Reuters polls dashboard of key data ahead of Sept FOMC meeting

September 4, 2015

Traders work on the floor of the New York Stock Exchange

As anticipation builds ahead of the U.S. Federal Open Market Committee’s Sept. 16-17 meeting, the decision on whether rates will go up or not rests squarely on incoming economic data, according to Fed Chair Janet Yellen.

Inventory pile underscores risk Philly Fed could go the Empire State way

August 20, 2015

Obama visits General Electric in Schenectady New York

“Nothing to see here, folks” was the reaction most analysts had to a completely shocking report earlier this week that showed manufacturing business conditions in New York State deteriorated at their fastest pace since the start of the financial crisis.

Does the Bank of England really follow the Fed?

July 21, 2015

???????????????????????????????????????????????????????????????????????????????????????????????????????????????????????????????????????????????????????????????????????????????????????????????????????????????????????????????????????????????????????????????????????????????“Daft” is how outgoing Bank of England policymaker David Miles described the idea that Britain’s central bank would have to wait for the U.S. Federal Reserve before hiking interest rates.

As Fed’s statement shrinks, data looms larger

April 29, 2015

Perhaps the most notable aspect of the Federal Reserve’s April statement is its brevity: at just 560 words, it’s the shortest post-Fed-meeting statement since October 2012.  In saying less about its much-anticipated first interest-rate hike, the Fed is nudging markets to pay attention to other stuff. Like, for instance, the April jobs report next Friday, and the May jobs report one month later. “The Fed is data dependent,” says Eaton Vance portfolio manager Eric Stein. “They’d like to get to a world where the market will react more to numbers rather than Fed meetings and statements.”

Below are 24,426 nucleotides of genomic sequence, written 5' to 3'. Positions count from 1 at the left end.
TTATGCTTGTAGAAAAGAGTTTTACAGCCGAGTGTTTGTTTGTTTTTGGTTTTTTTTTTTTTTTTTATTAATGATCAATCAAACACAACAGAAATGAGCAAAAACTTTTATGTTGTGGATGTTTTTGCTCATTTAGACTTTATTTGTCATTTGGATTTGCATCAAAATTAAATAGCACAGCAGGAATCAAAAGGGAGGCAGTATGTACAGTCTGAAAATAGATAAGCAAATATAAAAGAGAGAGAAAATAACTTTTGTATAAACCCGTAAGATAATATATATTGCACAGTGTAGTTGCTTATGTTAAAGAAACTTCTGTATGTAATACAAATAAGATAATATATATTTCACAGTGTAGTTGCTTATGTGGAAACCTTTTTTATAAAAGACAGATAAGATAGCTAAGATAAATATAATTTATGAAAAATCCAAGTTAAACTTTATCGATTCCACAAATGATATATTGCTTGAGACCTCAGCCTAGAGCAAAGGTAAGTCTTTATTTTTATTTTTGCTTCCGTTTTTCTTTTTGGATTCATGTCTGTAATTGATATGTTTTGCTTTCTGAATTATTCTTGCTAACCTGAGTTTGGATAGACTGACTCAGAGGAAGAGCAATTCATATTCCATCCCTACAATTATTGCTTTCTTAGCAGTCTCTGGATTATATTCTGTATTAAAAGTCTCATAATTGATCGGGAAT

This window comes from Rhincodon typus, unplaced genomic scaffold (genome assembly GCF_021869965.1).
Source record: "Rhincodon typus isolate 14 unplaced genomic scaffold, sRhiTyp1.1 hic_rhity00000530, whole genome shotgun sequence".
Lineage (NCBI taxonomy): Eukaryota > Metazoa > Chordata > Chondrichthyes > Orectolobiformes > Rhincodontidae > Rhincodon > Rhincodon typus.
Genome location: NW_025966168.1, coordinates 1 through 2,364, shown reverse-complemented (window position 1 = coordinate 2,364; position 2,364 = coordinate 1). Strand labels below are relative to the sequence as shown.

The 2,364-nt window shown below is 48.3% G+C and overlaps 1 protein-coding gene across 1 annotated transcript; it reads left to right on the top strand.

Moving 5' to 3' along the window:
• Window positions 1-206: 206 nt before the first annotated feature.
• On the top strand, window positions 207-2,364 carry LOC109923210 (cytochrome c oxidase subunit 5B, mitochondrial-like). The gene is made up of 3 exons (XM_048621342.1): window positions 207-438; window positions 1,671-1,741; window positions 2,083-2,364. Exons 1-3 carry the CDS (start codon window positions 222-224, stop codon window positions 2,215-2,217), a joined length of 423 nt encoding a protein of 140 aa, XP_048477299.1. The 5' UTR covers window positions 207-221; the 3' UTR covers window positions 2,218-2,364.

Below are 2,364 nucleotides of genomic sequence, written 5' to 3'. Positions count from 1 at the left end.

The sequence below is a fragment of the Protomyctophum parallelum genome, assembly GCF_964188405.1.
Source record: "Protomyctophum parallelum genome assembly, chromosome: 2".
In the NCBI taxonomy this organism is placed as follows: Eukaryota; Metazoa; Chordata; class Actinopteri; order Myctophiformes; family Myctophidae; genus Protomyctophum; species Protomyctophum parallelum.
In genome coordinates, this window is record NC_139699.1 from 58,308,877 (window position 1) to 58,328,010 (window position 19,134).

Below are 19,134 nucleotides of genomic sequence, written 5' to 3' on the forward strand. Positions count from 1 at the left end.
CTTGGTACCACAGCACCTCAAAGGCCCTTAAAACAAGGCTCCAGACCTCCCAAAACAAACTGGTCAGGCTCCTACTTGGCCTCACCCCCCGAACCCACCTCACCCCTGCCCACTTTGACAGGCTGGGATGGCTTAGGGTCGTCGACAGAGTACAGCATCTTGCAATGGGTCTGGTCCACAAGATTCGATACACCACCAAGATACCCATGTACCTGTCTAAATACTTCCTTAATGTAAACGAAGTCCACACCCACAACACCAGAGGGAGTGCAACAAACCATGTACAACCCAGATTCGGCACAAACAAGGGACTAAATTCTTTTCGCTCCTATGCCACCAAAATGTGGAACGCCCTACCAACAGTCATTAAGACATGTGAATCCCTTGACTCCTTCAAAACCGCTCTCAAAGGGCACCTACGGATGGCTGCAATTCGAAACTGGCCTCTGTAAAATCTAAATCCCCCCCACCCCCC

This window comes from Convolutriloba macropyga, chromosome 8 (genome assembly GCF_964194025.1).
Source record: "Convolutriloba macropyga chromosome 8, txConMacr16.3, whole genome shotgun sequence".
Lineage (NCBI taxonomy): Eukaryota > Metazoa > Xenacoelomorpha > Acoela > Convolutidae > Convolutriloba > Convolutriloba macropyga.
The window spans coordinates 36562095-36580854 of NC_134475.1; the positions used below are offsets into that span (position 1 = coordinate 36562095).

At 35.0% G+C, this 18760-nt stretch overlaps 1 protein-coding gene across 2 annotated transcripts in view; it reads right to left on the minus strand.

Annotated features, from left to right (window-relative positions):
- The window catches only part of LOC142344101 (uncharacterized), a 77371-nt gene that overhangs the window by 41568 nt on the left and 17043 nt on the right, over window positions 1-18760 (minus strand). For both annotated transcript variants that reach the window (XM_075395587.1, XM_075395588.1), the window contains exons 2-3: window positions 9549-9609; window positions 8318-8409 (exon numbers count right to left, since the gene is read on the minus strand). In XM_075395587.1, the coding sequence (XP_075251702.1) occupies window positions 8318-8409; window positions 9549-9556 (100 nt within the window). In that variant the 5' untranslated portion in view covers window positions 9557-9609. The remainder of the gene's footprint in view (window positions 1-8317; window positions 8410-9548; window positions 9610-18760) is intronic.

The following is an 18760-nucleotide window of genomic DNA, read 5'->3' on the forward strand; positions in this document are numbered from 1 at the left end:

U.S. growth outlook snowed under yet again

April 29, 2015

SFor many years in a row, since a form of feeble recovery began from the worst financial crisis in more than 80 years, a similar pattern of déjà vu has set in for the U.S. economy.

Déjà vu? Fed may struggle to hike if U.S. optimism fades for H2

April 28, 2015

RTR4VVNE.jpgThe U.S. Federal Reserve may find it even more tough to raise interest rates as the year wears on if dwindling expectations for growth are any guide.

Emerging market stocks look more resilient to a Fed rate hike

April 9, 2015

Members of the Legio X Fretensis (Malta) re-enactment group take part in a display of ancient Roman army life at Fort Rinella in Kalkara, outside Valletta

Expectations may have been pushed to later this year for when the U.S. Federal Reserve will hike interest rates, but a repeat of another steep sell-off in emerging market stocks appears unlikely as much has already been priced in – and because of the stronger dollar.

Patient: Fed may drop the word, not the idea

March 18, 2015

RTR4R4RY.jpgFed Chair Janet Yellen may signal later today that she is no longer patient about when to consider raising rates but any eventual hike is likely to come after June, judging by how many key economic reports so far this year have undercut expectations.

Euro may not be on a one-way road to parity

March 17, 2015

RTR4SXKP.jpgSigns the euro zone economy may have turned a corner just as many begin to question the timing of a U.S. interest rate hike could soon put a floor under the euro after a 13 percent plunge so far this year.

Prescient Yellen saw limits of zero Fed interest rates back in 2009

March 4, 2015

yellen.jpgDespite the Federal Reserve’s trillions of dollars in newly printed money, workers’ wages and overall U.S. inflation have failed to take off since the recession. Longer-term borrowing costs, from 10-year Treasury yields to 30-year home mortgages, have also compressed without any real signs of reversing. While this has perplexed many economists, transcripts of the U.S. central bank’s crisis-fighting meetings in 2009 show that Janet Yellen, then the head of the San Francisco Fed, was prescient in warning colleagues of these very problems.